DVDs In Brief April 18, 2012
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DVDs In Brief April 18, 2012

The durability of the Mission: Impossible movie franchise has less to do with Tom Cruise’s star power—and even less with the ornate convolutions of plot—than with allowing strong filmmakers the opportunity to stage elaborate suspense sequences. Not since Brian De Palma’s great Langley break-in setpiece in the first entry has there been a sequence as staggering as the derring-do atop Dubai’s Burj Khalifa building in Mission: Impossible—Ghost Protocol (Paramount). The vertigo effect of Cruise dangling from the world’s tallest structure won’t be as powerful on video as it was on IMAX, but director Brad Bird has plenty more thrills in his pocket… 

After the abundance of critical hosannas that greeted their first collaboration, the superb prison drama Hunger, director Steve McQueen and actor Michael Fassbender got some blowback for Shame (Fox), their NC-17-rated portrait of sex addiction. Those who didn’t flatly reject the reality of such an affliction were turned off by the formal archness of McQueen’s direction, but the intensity and precision of Hunger are still present here, and the film proves remarkably perceptive about the compulsive behaviors that define addiction…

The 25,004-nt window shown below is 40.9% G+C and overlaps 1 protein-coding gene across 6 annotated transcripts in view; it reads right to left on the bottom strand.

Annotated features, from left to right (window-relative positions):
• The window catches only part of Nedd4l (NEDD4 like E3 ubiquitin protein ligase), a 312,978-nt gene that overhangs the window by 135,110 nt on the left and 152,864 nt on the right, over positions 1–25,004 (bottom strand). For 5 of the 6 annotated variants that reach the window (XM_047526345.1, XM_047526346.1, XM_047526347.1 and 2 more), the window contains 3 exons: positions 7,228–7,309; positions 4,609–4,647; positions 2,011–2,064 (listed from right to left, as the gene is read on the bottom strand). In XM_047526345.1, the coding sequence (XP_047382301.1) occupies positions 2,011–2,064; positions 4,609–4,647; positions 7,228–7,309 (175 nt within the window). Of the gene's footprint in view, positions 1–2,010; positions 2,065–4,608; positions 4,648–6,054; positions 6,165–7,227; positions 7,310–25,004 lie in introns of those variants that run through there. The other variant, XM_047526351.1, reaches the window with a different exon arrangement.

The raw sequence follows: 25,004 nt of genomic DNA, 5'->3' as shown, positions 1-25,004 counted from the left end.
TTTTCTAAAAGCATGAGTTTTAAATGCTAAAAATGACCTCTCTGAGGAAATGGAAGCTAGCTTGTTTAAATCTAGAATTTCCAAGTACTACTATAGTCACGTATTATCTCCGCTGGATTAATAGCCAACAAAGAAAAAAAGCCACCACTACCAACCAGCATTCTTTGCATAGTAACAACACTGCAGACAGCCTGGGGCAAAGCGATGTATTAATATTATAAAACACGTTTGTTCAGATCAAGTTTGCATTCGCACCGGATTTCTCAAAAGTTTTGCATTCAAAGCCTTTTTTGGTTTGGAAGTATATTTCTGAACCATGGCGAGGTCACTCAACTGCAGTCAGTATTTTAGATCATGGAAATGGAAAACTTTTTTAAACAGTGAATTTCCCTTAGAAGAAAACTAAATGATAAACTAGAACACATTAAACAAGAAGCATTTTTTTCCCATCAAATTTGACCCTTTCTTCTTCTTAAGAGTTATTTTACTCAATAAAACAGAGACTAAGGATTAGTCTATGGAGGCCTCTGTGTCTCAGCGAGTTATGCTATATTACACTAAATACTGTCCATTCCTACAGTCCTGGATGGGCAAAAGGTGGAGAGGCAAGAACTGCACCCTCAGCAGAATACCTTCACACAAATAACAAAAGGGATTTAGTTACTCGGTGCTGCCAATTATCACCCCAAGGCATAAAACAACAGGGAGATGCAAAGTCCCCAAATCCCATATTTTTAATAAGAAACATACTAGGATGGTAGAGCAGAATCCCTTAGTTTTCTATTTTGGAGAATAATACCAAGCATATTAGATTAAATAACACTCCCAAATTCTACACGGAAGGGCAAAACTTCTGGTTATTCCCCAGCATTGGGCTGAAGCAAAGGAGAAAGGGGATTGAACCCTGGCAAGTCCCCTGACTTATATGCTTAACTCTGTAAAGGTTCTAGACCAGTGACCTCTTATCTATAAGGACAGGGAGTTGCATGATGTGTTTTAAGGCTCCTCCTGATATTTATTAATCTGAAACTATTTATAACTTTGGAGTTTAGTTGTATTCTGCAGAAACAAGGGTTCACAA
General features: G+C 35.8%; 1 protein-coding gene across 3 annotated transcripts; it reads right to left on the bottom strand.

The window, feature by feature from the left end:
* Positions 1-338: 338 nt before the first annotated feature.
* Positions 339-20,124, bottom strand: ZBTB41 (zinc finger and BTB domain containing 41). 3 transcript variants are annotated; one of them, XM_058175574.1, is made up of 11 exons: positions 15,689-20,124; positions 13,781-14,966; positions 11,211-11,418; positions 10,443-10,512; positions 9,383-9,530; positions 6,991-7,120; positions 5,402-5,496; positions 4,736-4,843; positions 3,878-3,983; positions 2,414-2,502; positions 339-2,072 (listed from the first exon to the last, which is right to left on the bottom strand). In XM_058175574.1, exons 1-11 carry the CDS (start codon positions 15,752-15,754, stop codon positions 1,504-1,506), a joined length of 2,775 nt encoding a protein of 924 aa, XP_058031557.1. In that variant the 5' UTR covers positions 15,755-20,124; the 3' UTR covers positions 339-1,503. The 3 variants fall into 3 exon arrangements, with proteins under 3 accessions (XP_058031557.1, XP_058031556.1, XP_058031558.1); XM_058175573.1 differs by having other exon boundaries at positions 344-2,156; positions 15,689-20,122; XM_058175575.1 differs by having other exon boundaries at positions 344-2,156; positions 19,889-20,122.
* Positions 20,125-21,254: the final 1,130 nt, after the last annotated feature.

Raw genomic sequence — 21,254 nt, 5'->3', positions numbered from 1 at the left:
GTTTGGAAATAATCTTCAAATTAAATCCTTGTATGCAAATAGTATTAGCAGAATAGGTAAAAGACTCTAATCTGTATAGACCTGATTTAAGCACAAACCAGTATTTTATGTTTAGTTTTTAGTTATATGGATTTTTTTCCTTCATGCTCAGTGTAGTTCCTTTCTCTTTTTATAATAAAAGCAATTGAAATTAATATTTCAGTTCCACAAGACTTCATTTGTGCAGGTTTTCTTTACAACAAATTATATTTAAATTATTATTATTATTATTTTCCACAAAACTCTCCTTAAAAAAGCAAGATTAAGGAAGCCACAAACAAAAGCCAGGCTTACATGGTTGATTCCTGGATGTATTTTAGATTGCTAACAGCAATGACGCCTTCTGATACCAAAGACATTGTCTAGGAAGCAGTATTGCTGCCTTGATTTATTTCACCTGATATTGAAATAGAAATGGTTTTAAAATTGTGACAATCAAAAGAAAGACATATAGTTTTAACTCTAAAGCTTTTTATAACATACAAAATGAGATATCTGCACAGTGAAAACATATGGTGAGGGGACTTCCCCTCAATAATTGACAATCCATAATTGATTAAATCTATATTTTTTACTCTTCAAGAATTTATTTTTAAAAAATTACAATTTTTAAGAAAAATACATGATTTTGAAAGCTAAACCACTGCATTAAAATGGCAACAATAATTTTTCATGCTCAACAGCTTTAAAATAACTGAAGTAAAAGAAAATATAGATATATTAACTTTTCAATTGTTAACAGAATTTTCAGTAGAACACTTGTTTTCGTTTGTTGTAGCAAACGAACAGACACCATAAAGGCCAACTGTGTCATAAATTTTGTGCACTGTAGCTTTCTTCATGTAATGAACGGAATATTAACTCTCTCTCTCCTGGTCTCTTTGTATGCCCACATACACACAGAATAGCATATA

What happens when a bunch of obnoxious New Yorkers huddled in a basement post-apocalypse stop being polite and start getting real? That’s the premise of The Divide (Anchor Bay), a grim assessment of what happens to humanity once order breaks down. Directed by Xavier Gens (Frontier(s)), part of the current wave of extreme French horror, this ugly, 122-minute shoutfest descends into a venal, rape-filled Lord Of The Flies scenario in a hurry, but without earning credibility first… 

After operating as a WWII OSS officer and then later as a CIA field agent snuffing out Communists in Rome, William Colby was promoted CIA director at a tumultuous time, when the U.S. was accelerating its involvement in Saigon in the lead-up to the Vietnam War. The Man Nobody Knew: In Search Of My Father, CIA Spymaster William Colby (First Run) follows director Carl Colby’s attempt to understand his dad, whom he knew as cold, remote, and occasionally very cruel. It’s a measured portrait, but more insightful about the spy’s activities abroad than at home.

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